Senate Votes to Continue Attack on Health Care

For Immediate Release
Contact:
Matthew Shepard, 860-456-7790
mshepard@medicareadvocacy.org

July 25, 2017 – WASHINGTON DC – Today the Senate narrowly passed a key procedural vote to open debate on one or more health care reform bills that will be voted on in the coming days.

While it still unclear what mystery bill(s) the Senate will actually vote on, all of the options under consideration would have devastating consequences for millions of people with health insurance coverage.  These proposals would roll back important consumer protections in the Affordable Care Act (ACA), gut Medicaid and leave millions uninsured.

Even emerging rumors of a so-called “skinny repeal bill” that would make smaller, yet critical changes to the ACA, would cause great harm.  For example, just eliminating the individual coverage mandate would lead to an estimated 15 million people losing their insurance coverage and a 20% increase in premiums.  This kind of damage cannot be fixed in conference committee, where the House and Senate reconcile their respective versions of health “reform.”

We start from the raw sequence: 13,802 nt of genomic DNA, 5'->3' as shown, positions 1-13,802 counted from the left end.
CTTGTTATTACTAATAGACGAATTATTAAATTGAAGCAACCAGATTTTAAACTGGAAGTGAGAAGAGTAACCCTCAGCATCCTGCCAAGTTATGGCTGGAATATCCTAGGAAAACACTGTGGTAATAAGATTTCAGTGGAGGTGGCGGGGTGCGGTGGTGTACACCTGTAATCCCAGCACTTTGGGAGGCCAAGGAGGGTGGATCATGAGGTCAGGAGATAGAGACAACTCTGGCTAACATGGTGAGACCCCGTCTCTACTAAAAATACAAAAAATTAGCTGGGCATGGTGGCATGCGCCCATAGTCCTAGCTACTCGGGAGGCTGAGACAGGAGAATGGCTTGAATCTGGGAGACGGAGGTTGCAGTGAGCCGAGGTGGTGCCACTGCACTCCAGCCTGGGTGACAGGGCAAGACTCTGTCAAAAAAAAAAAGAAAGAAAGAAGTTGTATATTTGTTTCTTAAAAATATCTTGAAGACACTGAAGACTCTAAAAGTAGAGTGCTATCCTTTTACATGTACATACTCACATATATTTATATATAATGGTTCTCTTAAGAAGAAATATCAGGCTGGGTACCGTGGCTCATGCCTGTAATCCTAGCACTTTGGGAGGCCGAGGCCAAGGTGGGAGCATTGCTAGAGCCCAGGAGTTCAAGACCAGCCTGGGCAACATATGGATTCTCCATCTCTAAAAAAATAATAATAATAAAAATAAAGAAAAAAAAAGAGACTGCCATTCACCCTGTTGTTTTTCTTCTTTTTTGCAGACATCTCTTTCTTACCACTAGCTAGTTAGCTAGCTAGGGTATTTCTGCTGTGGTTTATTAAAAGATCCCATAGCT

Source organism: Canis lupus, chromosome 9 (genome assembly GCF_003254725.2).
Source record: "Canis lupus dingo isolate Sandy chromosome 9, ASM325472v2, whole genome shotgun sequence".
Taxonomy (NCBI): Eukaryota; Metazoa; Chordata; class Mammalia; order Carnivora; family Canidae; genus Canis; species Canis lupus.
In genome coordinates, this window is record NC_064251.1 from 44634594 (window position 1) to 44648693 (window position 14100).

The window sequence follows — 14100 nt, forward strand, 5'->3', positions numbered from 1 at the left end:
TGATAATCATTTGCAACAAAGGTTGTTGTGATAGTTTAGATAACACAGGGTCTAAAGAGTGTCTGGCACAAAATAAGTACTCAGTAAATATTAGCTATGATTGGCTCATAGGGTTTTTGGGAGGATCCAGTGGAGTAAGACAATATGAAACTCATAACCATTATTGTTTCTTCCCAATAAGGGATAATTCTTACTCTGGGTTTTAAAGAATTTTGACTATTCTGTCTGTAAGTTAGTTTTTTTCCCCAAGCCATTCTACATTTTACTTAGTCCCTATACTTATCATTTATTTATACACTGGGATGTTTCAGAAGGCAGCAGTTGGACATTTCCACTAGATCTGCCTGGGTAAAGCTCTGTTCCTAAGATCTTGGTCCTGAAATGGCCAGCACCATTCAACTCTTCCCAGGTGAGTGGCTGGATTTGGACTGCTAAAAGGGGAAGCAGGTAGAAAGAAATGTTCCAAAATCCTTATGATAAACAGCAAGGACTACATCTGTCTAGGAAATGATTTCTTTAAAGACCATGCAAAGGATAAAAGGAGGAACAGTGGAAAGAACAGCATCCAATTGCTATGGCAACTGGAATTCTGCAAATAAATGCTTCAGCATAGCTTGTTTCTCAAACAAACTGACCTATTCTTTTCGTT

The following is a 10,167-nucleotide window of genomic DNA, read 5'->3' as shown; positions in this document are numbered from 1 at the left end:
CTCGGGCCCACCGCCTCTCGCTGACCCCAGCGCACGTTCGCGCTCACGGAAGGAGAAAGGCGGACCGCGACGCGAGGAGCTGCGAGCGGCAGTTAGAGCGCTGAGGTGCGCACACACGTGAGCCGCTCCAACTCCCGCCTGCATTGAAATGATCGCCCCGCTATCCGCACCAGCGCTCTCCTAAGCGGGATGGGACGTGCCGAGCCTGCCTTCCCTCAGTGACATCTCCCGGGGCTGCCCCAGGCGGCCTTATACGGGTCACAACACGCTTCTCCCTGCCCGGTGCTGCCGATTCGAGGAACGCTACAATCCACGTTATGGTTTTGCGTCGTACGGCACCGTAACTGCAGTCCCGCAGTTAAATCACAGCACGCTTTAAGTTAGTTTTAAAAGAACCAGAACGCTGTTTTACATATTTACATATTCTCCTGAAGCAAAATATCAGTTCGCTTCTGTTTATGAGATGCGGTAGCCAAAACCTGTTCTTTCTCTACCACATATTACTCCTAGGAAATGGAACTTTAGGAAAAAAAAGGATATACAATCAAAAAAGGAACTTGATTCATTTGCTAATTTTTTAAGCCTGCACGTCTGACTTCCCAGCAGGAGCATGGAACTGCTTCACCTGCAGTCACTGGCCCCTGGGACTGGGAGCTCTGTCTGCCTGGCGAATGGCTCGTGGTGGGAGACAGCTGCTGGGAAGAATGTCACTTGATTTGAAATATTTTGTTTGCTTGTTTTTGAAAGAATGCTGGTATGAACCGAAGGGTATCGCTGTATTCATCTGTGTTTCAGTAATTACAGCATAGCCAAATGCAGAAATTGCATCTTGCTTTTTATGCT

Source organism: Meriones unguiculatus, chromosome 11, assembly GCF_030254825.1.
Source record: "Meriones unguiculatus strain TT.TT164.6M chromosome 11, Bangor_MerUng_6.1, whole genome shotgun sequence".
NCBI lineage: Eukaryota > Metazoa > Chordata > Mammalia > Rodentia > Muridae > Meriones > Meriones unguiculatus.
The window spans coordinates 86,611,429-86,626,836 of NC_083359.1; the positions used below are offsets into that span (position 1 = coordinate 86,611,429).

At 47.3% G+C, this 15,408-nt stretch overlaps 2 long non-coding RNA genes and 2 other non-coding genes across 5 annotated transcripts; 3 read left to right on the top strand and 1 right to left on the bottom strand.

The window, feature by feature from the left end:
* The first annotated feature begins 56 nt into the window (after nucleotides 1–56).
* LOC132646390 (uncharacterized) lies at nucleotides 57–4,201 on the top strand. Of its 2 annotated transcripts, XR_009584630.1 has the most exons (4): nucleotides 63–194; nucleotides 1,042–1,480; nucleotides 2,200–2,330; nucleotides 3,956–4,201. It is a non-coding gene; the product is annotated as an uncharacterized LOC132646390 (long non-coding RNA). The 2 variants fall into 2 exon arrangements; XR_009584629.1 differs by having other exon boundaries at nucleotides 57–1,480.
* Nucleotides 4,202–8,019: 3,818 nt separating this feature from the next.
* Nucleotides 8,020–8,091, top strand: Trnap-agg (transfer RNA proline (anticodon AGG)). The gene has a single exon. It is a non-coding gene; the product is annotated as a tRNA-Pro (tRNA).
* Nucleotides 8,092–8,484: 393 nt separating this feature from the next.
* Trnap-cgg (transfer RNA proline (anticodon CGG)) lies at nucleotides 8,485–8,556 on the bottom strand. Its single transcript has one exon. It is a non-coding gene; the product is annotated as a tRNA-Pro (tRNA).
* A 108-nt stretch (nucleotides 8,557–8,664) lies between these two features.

Only two Republican Senators – Collins and Murkowski – stood by their convictions that the health reform proposals under discussion would hurt, rather than help, their constituents.  It took a tie-breaking vote by Vice President Pence to advance the debate.

“This vote, and the secretive process that led to it,” says Judith Stein, Executive Director of the Center for Medicare Advocacy, “was shameful, but the fight to protect our health care is not over. All of those who value Medicaid, Medicare and the ACA must continue to make their voices heard.”

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The Center for Medicare Advocacy, Inc., established in 1986, is a national nonprofit, nonpartisan law organization that provides education, advocacy and legal assistance to help older people and people with disabilities obtain fair access to Medicare and quality health care. The Center is headquartered in Connecticut and Washington, DC with offices throughout the country.